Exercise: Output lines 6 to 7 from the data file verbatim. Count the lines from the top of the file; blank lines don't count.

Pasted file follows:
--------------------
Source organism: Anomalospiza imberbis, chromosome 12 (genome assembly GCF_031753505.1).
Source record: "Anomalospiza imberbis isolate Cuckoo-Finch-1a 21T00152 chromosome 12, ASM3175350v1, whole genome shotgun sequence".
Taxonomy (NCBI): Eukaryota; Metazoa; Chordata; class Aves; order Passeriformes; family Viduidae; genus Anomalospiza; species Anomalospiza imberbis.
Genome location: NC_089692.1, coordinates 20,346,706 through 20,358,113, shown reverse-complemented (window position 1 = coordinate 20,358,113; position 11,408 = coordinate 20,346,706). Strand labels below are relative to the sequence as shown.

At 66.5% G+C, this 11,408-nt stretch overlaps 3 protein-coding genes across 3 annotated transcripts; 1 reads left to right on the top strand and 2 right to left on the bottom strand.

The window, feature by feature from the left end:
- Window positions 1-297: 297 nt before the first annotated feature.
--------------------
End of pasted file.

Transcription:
The window, feature by feature from the left end:
- Window positions 1-297: 297 nt before the first annotated feature.